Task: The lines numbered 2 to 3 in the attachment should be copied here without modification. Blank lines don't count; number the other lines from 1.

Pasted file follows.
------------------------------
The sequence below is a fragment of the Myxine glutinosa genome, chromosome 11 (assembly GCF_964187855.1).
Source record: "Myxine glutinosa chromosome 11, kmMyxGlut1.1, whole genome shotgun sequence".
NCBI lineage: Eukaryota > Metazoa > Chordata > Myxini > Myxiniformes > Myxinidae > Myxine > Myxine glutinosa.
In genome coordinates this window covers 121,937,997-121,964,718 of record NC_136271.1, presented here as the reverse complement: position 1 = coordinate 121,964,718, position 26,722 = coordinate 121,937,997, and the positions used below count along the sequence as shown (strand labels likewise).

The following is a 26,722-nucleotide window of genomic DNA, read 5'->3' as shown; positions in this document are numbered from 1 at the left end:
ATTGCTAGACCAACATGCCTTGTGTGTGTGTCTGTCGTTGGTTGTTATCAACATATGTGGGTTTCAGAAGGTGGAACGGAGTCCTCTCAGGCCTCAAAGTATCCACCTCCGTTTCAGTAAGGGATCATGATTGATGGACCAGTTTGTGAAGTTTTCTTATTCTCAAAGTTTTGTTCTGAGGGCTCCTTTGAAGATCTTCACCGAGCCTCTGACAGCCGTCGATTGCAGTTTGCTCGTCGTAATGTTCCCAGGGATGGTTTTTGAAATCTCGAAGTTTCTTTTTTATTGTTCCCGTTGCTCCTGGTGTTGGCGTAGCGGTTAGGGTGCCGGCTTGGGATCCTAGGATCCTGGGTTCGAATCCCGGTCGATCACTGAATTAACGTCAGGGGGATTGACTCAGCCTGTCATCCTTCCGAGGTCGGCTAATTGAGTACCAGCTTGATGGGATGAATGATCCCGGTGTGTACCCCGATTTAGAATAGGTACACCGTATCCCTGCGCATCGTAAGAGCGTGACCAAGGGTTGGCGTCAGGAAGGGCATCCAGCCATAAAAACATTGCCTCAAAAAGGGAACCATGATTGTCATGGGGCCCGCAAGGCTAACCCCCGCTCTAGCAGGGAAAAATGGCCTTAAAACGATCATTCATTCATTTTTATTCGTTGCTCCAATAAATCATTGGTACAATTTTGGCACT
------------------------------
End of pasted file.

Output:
Source record: "Myxine glutinosa chromosome 11, kmMyxGlut1.1, whole genome shotgun sequence".
NCBI lineage: Eukaryota > Metazoa > Chordata > Myxini > Myxiniformes > Myxinidae > Myxine > Myxine glutinosa.